One of the big insights I’ve gained from my happiness project is that for me (as for many people), outer order contributes to inner calm. I feel more serene and cheerful if my apartment and office aren’t too messy.
Something else I’ve learned from my happiness project is to be wary whenever I have the urge to “treat” myself, because often my treats don’t make me happy in the long run. One of my “treats” is to let piles of papers, clothes, books, and dishes pile up – which does indeed end up making me feel less happy.
I’ve been feeling overwhelmed this week. There are two kinds of stress: distress and eustress. Distress is the negative type of stress, and eustress is the positive form of stress, but both are taxing.
My first early-warning sign of stress – in this case, enormous eustress – kicked in. It took me years to identify my idiosyncratic stress indicator (actually, it was my mother who first pointed it out, when I was studying for exams in high school), but when I feel stressed, I start re-reading my favorite books from childhood, one after another. I never tire of these books, and their familiarity and their atmosphere comfort me. This week I’ve re-read the entire collection of Elizabeth Enright. What a joy!
To calm myself further, I decided to take an hour and clean my office. It had become a wreck, because I wasn’t taking the time to put anything away. I kept putting off little tasks, thinking, “It’s more important to answer my emails,” “I need to get this little piece written first,” “I need a break, I don’t want to deal with this now,” but finally, I got down to it.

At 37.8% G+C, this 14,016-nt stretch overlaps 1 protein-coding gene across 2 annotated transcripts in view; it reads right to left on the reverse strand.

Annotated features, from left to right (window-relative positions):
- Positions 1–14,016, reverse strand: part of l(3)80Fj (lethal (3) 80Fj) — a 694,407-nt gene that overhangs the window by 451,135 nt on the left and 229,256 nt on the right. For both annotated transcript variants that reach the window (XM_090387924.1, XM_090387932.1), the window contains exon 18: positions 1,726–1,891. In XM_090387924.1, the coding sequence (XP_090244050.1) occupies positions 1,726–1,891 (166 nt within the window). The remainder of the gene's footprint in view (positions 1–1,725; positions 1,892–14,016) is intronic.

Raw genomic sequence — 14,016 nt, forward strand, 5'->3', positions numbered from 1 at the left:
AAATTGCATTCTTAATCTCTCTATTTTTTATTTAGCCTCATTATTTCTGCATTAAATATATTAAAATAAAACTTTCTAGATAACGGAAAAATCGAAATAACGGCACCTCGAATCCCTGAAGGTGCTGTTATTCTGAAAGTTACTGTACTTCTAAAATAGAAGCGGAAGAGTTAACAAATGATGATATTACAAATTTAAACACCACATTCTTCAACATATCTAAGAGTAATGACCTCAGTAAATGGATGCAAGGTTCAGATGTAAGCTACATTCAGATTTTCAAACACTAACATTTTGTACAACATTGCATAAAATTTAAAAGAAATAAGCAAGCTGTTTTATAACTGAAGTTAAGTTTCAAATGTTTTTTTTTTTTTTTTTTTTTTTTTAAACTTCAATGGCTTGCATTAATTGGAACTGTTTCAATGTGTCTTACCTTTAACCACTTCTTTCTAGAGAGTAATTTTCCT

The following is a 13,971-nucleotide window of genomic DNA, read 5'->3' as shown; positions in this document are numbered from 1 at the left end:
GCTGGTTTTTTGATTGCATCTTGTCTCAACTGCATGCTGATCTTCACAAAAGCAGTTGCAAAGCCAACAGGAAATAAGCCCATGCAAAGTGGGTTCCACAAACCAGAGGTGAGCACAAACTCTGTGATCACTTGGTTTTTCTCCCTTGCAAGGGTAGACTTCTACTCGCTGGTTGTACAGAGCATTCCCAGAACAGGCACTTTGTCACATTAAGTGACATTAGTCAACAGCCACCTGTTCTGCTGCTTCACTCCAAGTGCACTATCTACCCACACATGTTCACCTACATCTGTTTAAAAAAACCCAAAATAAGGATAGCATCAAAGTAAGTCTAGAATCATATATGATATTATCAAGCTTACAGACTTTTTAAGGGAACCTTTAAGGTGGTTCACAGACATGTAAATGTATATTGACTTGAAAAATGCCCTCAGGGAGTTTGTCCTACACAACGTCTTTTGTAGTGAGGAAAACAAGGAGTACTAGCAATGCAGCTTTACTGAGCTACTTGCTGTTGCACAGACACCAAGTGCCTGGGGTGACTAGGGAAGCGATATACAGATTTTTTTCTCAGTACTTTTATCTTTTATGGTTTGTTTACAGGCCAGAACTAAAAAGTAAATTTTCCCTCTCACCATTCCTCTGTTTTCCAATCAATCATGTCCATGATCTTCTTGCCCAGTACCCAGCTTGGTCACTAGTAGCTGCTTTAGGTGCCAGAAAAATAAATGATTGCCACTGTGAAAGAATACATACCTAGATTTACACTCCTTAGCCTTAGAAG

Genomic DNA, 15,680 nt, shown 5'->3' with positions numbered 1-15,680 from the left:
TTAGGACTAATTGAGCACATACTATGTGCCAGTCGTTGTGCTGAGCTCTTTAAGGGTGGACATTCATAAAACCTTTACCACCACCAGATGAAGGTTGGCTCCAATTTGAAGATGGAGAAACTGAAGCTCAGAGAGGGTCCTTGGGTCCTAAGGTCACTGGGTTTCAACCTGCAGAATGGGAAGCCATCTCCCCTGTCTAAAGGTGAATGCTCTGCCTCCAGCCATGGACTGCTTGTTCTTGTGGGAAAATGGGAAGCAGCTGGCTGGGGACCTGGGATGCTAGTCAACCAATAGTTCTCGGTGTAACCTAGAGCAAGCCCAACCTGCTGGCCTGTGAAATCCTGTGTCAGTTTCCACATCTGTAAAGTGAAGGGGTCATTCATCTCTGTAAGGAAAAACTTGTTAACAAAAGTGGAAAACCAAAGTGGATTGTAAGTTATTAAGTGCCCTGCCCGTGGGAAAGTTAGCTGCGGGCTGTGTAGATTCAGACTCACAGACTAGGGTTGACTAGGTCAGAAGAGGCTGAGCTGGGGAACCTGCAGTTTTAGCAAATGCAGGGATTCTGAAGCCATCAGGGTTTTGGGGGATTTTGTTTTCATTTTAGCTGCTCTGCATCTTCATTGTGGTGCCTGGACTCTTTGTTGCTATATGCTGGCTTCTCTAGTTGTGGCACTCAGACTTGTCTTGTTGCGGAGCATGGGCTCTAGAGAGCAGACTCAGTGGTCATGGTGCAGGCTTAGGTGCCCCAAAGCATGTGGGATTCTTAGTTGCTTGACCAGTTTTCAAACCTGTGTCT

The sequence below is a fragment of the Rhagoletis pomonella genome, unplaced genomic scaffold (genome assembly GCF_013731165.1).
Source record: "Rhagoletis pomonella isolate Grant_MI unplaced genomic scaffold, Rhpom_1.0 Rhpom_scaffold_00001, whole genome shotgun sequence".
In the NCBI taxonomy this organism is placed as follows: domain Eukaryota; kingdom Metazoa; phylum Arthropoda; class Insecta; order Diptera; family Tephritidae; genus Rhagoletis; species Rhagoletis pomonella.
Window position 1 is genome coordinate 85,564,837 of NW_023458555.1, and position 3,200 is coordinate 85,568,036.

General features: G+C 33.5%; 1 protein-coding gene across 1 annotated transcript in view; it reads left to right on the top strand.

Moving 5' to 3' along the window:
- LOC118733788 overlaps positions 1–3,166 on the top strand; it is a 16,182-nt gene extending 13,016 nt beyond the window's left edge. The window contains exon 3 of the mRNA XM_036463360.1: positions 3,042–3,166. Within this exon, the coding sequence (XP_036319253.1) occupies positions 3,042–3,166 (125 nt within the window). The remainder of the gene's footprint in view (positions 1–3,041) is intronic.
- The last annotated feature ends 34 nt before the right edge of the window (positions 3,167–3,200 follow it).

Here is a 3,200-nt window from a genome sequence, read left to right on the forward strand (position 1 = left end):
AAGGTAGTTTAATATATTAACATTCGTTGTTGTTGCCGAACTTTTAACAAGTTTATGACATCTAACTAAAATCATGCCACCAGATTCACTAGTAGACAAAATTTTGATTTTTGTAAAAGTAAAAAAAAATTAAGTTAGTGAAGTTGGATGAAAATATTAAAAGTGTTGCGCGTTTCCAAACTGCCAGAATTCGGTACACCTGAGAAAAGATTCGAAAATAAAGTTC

I set aside an hour and tackled the mess. Methodically I entered reading notes, copied information, filed, wrote emails, tossed papers, took coffee cups to the kitchen, got rid of empty yogurt containers, etc. One of my daily habits is to take notes on a scratch pad – mostly to-do reminders – and these pile up quickly. I worked my way through the items on those sheets so I could toss them out.
I even dusted.
This morning when I came into my office, I felt a shock of relief. All those clean surfaces! No more stacks of papers and books teetering on the edge of the desk! No more feeling harassed by uncompleted tasks! It gave me a real boost.
As Samuel Johnson wrote, “It is by studying little things that we attain the great art of having as little misery, and as much happiness as possible.”
* A thoughtful reader sent me this article, Are wireheads happy? It is absolutely fascinating, and raises several important questions about the nature of happiness.
* The fact that the book The Happiness Project will debut at #2 on the New York Times bestseller list won’t feel real until I actually see it in the paper on January 17 (there’s a two-week reporting delay). But seeing the online report sure made it feel MORE real!
If you’re wondering whether you’re interested in reading the book yourself, you can…
Watch my Today show interview (and the bonus video story about my daughter)
Read sample chapters
Watch the one-minute book video
Listen to thirty minutes of the audiobook (read by me)
Read this review or this review
Buy the book